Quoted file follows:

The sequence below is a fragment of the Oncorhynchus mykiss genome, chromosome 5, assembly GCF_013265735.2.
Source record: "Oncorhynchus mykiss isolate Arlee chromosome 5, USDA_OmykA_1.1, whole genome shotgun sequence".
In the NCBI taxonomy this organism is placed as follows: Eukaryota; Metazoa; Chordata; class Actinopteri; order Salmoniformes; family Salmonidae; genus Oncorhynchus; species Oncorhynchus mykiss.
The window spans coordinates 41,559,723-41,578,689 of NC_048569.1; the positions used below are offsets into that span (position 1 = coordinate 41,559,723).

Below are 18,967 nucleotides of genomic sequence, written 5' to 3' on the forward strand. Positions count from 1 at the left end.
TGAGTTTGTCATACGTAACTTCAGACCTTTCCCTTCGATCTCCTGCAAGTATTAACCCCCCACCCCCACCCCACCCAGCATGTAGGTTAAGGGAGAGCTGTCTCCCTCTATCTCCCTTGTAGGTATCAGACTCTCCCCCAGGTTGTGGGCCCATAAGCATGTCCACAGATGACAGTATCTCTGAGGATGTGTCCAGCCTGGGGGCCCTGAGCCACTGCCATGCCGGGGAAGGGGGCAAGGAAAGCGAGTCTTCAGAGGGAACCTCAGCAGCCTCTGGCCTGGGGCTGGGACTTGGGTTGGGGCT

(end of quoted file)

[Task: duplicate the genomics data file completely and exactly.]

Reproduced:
The sequence below is a fragment of the Oncorhynchus mykiss genome, chromosome 5, assembly GCF_013265735.2.
Source record: "Oncorhynchus mykiss isolate Arlee chromosome 5, USDA_OmykA_1.1, whole genome shotgun sequence".
In the NCBI taxonomy this organism is placed as follows: Eukaryota; Metazoa; Chordata; class Actinopteri; order Salmoniformes; family Salmonidae; genus Oncorhynchus; species Oncorhynchus mykiss.
The window spans coordinates 41,559,723-41,578,689 of NC_048569.1; the positions used below are offsets into that span (position 1 = coordinate 41,559,723).

Below are 18,967 nucleotides of genomic sequence, written 5' to 3' on the forward strand. Positions count from 1 at the left end.
TGAGTTTGTCATACGTAACTTCAGACCTTTCCCTTCGATCTCCTGCAAGTATTAACCCCCCACCCCCACCCCACCCAGCATGTAGGTTAAGGGAGAGCTGTCTCCCTCTATCTCCCTTGTAGGTATCAGACTCTCCCCCAGGTTGTGGGCCCATAAGCATGTCCACAGATGACAGTATCTCTGAGGATGTGTCCAGCCTGGGGGCCCTGAGCCACTGCCATGCCGGGGAAGGGGGCAAGGAAAGCGAGTCTTCAGAGGGAACCTCAGCAGCCTCTGGCCTGGGGCTGGGACTTGGGTTGGGGCT